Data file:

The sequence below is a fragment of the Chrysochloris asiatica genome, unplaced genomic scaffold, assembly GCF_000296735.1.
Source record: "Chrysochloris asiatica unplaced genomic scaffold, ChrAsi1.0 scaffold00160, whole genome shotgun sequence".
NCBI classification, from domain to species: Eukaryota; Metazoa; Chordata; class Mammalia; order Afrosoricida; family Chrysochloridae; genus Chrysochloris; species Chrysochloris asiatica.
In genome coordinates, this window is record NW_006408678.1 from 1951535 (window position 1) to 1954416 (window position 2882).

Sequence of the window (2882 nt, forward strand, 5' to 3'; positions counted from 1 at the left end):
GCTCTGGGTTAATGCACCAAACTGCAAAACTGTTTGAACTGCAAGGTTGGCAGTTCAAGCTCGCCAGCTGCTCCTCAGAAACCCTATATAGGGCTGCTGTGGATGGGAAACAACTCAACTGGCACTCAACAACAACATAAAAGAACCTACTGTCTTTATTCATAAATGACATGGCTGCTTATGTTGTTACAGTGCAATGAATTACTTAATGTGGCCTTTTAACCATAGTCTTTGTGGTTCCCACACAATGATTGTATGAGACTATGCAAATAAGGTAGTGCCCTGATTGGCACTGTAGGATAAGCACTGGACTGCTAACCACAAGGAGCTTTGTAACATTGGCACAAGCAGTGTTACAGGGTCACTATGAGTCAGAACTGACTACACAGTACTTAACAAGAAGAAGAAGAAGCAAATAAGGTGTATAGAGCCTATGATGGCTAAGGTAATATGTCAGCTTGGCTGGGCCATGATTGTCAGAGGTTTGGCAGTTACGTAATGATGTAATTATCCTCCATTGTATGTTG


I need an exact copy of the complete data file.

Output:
The sequence below is a fragment of the Chrysochloris asiatica genome, unplaced genomic scaffold, assembly GCF_000296735.1.
Source record: "Chrysochloris asiatica unplaced genomic scaffold, ChrAsi1.0 scaffold00160, whole genome shotgun sequence".
NCBI classification, from domain to species: Eukaryota; Metazoa; Chordata; class Mammalia; order Afrosoricida; family Chrysochloridae; genus Chrysochloris; species Chrysochloris asiatica.
In genome coordinates, this window is record NW_006408678.1 from 1951535 (window position 1) to 1954416 (window position 2882).

Sequence of the window (2882 nt, forward strand, 5' to 3'; positions counted from 1 at the left end):
GCTCTGGGTTAATGCACCAAACTGCAAAACTGTTTGAACTGCAAGGTTGGCAGTTCAAGCTCGCCAGCTGCTCCTCAGAAACCCTATATAGGGCTGCTGTGGATGGGAAACAACTCAACTGGCACTCAACAACAACATAAAAGAACCTACTGTCTTTATTCATAAATGACATGGCTGCTTATGTTGTTACAGTGCAATGAATTACTTAATGTGGCCTTTTAACCATAGTCTTTGTGGTTCCCACACAATGATTGTATGAGACTATGCAAATAAGGTAGTGCCCTGATTGGCACTGTAGGATAAGCACTGGACTGCTAACCACAAGGAGCTTTGTAACATTGGCACAAGCAGTGTTACAGGGTCACTATGAGTCAGAACTGACTACACAGTACTTAACAAGAAGAAGAAGAAGCAAATAAGGTGTATAGAGCCTATGATGGCTAAGGTAATATGTCAGCTTGGCTGGGCCATGATTGTCAGAGGTTTGGCAGTTACGTAATGATGTAATTATCCTCCATTGTATGTTG